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How, then, some one might say, could Aeschines call him a man of the most astonishing boldness in his speeches?1 And how was it that, when Python of Byzantium2 was inveighing with much boldness and a great torrent of words against the Athenians, Demosthenes alone rose up and spoke against him? Or how did it happen that, when Lamachus the Myrinaean had written an encomium on Kings Philip and Alexander, in which many injurious things were said of Thebes and Olynthus,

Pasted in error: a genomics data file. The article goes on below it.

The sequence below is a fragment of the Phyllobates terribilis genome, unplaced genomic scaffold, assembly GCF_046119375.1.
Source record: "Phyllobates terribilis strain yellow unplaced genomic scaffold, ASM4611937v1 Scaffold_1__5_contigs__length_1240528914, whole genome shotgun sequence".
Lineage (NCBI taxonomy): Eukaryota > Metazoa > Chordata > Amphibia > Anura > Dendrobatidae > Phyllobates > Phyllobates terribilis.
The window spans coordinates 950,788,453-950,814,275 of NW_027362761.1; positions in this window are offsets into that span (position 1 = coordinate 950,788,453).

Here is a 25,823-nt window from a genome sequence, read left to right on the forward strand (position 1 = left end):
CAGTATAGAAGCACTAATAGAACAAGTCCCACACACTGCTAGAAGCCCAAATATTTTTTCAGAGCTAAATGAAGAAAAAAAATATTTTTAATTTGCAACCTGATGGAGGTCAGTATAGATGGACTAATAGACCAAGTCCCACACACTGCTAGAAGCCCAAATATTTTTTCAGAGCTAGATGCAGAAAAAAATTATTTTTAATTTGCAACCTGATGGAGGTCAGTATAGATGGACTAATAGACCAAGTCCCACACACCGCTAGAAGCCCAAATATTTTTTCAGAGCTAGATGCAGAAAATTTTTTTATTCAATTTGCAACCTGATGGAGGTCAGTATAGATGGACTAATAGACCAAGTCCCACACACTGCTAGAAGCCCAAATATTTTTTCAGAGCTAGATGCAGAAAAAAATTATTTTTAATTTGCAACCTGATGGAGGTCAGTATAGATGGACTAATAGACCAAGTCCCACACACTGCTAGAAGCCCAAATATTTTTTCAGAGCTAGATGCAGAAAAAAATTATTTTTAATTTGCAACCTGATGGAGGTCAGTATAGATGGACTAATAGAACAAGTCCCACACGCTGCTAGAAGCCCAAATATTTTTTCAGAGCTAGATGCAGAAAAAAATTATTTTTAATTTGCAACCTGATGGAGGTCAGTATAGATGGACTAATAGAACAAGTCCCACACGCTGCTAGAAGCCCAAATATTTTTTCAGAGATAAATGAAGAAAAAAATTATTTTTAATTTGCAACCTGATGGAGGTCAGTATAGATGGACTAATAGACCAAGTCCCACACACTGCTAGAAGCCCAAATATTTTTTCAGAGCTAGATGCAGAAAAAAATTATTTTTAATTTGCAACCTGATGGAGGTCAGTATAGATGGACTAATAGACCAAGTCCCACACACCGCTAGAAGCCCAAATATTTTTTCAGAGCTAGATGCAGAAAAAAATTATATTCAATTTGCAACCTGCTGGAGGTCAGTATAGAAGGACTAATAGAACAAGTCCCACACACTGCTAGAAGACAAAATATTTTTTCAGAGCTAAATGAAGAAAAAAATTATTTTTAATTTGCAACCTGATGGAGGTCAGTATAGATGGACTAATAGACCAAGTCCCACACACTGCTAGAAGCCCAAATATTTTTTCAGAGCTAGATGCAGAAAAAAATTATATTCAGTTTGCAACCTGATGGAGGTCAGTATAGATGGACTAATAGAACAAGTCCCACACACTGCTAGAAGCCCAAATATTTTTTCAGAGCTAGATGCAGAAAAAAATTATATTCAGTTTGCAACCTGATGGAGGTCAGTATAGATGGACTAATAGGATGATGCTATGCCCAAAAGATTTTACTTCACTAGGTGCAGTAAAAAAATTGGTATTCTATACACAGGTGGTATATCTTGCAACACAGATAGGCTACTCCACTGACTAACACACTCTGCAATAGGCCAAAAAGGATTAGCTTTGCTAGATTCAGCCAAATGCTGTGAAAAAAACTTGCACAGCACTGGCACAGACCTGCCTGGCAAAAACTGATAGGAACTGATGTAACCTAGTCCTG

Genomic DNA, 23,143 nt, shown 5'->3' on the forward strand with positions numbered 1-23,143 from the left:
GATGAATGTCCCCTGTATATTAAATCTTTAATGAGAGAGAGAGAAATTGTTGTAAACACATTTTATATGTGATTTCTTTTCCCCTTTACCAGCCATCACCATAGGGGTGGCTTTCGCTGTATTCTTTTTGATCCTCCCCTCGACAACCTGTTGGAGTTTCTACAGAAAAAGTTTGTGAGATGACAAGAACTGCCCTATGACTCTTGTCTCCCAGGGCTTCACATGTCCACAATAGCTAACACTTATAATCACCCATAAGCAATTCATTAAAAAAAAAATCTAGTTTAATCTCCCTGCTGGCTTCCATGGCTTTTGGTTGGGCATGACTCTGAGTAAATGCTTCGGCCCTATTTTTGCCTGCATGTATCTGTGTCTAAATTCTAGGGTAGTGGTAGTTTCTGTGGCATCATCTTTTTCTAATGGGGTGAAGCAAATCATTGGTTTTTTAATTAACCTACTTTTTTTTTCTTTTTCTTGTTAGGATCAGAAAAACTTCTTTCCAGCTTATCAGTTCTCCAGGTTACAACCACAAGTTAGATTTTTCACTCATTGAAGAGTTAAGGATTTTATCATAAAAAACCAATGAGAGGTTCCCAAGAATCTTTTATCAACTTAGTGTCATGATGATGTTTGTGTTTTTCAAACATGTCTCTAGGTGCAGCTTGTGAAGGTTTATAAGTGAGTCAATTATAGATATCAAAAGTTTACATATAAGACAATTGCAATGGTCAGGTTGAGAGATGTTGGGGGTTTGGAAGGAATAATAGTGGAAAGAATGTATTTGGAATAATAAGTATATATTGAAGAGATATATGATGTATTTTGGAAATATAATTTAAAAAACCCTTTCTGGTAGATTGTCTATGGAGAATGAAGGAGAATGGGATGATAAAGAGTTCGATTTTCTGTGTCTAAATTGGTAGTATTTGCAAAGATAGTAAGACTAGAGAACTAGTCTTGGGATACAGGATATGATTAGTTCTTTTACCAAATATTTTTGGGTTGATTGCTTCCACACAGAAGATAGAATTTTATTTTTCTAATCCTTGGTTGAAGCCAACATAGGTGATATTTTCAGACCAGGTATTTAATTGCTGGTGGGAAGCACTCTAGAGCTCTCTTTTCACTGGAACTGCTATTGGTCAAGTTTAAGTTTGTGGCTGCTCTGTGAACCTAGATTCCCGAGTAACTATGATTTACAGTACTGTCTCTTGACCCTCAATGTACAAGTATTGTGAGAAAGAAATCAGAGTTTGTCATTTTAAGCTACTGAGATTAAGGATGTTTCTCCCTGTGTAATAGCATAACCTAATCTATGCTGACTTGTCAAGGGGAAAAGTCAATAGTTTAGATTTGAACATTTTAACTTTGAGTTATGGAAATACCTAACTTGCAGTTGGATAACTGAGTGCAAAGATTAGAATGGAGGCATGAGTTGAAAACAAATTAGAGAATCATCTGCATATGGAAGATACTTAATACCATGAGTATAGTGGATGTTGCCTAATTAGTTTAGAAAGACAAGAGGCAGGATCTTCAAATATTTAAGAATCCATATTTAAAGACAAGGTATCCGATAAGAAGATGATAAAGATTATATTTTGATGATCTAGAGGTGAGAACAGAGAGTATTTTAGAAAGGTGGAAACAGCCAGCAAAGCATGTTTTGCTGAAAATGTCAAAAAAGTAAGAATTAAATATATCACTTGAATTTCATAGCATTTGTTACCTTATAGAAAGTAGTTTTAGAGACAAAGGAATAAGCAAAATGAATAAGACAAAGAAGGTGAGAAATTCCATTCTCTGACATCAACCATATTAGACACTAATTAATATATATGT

1 See Aeschines, On the Crown § 152.

2 An envoy of Philip to the Athenian assembly, in 343 B.C. See Demosthenes, On the Crown § 136.

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